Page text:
The Meg ain’t it because it doesn’t know what it is — a Jason Statham action movie? The long-awaited Megalodon movie? Jaws rising? — and then it is watered down by attrition and asinine decisions no doubt championed by the studio and/or production company.
Production companies are really good at taking movies and making them terrible because they care about money, not art or audience. They have no emotional or historical connection to the material. They’re in the lowest hanging fruit game, and unfortunately, “giant shark movie with Jason Statham” is about the lowest fruit you can get.
The story about the long, complicated Hollywood production process of The Meg is covered in-depth by Andrew Husband for Den of Geek and is a great read, and the subsequent quotes it yields from Meg: A Novel of Deep Terror (1997) writer Steve Alten are b.a.n.a.n.a.s. They include such gems as “They stuck wings on the shark,” the moniker “Jaws for a new generation,” and “[I] would have thought we would have had a billion-dollar franchise by now.” More specifically, it discusses how Alten sold his book to a film studio before it was even finished — despite being not that good — because the recent success of Jurassic Park put studios in a frenzy (it’s why we have movies like Congo).
The murky ethics of ‘The Reef’
Oooo would we call this a true story? Seems more like it puts the exploitation in sharksploitation. And yes, this movie…
The movie flailed for decades, being passed from Guillermo Del Torro to Jan De Bont, and ultimately ended up in Eli Roth’s lap in 2015 after, you guessed it, Jurassic World re-excited studios about creatures features. It all serves to highlight that film companies are more interested in exploiting the perceived low-hanging fruit than recognizing and figuring out why audiences enjoy it.
It fits the ongoing pattern of movies now being mostly either pre-existing intellectual property (which, ok) or franchised to shit (ugh) or both (boring). The Meg is or will be all of those things, the latter two of which really seem to drain the life out of movies. And while this pattern initially works in general for action movies or disaster movies and for stars like Statham and The Rock specifically, what the production process failed to see is that people like shark movies not because they’re shitty action movies or Statham-mobiles, but because they’re about sharks.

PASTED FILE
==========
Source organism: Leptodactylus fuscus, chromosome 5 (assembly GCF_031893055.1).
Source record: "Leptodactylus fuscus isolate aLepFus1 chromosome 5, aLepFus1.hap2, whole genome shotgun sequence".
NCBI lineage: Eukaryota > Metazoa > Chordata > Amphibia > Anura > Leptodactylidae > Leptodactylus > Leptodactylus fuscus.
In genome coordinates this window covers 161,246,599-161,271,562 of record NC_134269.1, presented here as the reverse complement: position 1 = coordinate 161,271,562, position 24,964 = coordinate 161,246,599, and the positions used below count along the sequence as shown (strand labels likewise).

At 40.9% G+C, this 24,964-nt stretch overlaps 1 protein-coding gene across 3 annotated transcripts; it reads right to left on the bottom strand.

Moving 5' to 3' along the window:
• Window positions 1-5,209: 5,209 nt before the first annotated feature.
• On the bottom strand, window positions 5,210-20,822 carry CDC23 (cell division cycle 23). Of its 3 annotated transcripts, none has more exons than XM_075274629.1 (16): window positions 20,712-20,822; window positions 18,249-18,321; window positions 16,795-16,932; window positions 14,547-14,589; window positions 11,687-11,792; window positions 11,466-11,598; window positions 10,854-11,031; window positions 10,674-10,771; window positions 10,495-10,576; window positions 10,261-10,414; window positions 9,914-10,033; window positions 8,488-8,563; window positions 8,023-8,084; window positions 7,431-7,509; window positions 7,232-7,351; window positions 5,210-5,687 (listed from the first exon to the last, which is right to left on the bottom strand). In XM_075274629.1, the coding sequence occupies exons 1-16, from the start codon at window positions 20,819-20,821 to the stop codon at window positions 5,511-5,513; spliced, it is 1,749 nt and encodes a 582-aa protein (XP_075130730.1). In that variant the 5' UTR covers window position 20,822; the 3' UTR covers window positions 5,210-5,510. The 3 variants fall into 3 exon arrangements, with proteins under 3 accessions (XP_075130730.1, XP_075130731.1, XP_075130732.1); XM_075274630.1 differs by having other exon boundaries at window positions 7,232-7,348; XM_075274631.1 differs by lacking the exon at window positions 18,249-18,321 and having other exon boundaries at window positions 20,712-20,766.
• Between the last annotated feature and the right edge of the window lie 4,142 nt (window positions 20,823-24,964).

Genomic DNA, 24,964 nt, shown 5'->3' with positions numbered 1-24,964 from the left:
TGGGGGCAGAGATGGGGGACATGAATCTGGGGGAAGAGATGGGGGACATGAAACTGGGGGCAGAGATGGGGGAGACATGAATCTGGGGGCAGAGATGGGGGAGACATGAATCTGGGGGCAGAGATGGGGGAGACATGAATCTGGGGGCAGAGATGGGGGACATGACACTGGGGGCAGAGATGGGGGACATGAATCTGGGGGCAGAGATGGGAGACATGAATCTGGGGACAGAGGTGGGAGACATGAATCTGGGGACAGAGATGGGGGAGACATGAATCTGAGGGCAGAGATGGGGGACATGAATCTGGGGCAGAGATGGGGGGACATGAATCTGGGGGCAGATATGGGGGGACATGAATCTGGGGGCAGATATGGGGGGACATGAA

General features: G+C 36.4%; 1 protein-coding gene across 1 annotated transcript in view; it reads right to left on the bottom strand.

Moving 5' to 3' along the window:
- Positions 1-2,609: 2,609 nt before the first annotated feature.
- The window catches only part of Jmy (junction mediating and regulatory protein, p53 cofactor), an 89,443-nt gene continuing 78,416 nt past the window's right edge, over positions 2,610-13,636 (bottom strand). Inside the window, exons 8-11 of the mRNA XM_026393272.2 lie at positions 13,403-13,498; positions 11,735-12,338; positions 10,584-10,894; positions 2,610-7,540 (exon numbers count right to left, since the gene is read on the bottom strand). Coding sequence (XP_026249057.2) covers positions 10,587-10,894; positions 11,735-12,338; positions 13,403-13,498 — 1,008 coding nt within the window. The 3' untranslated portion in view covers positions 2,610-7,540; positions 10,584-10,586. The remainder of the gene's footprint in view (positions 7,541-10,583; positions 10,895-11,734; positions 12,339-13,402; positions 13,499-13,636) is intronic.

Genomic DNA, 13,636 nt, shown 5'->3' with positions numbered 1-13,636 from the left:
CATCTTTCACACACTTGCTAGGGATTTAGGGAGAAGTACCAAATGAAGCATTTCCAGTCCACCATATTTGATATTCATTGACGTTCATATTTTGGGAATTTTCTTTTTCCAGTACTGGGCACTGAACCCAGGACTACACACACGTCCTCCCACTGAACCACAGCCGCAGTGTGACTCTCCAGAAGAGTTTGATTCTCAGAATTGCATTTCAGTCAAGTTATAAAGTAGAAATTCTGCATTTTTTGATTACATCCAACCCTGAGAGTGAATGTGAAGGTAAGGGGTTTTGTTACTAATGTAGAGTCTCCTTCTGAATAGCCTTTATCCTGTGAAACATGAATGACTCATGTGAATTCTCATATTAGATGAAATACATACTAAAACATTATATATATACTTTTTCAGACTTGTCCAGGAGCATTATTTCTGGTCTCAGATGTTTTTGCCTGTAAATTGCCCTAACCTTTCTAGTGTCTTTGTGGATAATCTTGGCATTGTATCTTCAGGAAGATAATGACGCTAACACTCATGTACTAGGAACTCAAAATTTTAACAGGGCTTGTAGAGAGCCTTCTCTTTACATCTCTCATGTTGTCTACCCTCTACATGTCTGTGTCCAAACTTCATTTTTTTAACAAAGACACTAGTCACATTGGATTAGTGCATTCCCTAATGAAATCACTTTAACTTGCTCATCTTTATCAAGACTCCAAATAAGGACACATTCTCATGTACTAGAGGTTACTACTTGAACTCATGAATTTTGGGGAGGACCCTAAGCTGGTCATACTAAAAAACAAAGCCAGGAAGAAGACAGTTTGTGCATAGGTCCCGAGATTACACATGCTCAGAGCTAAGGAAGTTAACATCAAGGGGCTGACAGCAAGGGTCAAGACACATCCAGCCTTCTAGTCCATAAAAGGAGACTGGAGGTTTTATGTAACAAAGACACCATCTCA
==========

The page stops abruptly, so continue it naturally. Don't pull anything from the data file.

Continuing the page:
And. it. all. comes. back. to. this. Sharks. And the joy of sharks.
How can we derive any shark-related feelings from a shark movie that doesn’t care about sharks? We’re not scared of the shark. We’re not rooting for the shark. We’re not really anything. Sure, The Meg made a ton of money, but who cares? It won’t last. I would have seen it a million times in theatres if it was good or fun or anything. Instead, I’m sure as hell not seeing any sequels because I, and assume many others, have no allegiance to this movie or any enduring feelings — nobody is busy creating The Meg fandom. As Eric Kohn said, “sharks deserve better than this.”
‘Sharknado’ is the first great movie of twitter… and nothing else
A powerful moment in history. A truly terrible movie at its core.
So we’re going to do things a little differently this time: each category in the Sharkometer has my one-sentence gut reaction for The Meg. Then, we’re going to close the computer, palate cleanse with Deep Blue Sea and hope The Meg sequel never happens or pulls a Jurassic Park III and is actually fun and great and has pterodactyls (seriously. Don’t sleep on Jurassic Park III.)
- Divine Intervention
They passed on Guillermo Del Toro, Jan de Bont, and then Eli Roth. No. People have to let Guillermo Del Toro make the movies he wants.
- Hitchcockian Flare
Could be a metaphor for climate change or unearthing forgotten monsters?
Remember that band Marianas Trench? I wonder what they’re up to.
I’m shocked this is sub-2 hours. Shocked.
I can’t imagine the forced and painfully overdone Jaws jokes were in the novel.
- Lack of CGI
Megalodon didn’t look as bad as expected. Watching Jason Statham punch a great white was embarrassing and offensive though.
Jason Statham is able to uplift every movie he is in, or at least make a fuck-ton of money trying.
‘Red Water’ and the trappings of shark movies
If you put a shark in a movie does it instantly become a shark movie?
Let me know your thoughts on The Meg but only if they’re the same as mine.
Next up: Blake Lively in the impressive ‘The Shallows’
The silent panic of ‘The Shallows’
Silence, silence, ATTACK! Is Blake Lively your new Final Girl? Or is she shark food for a beast with a grudge.
For a complete list of Sharkometer movies, swim here.
References and Recommended Readings
Support and shout outs linked throughout and some pre- and post-rant additional reading linked below.
How Did This Get Made The Meg episode (you need to listen to this for Nicole Buyer and only Nicole Buyer).
The Meg Is More Stath Than Shark [Review] by Joey Keogh
The Funniest, Meanest Reviews For Jason Statham’s Mega-Shark Movie ‘The Meg’
Reimagining the Megalodon, the World’s Most Terrifying Sea Creature by Arik Gabbai
The Long Battle to Make The Meg by Andrew Husband
From Jaws to The Shallows: how Hollywood demonises sharks by Rebecca Hawkes
Kimberly Clark’s Anti-Hauls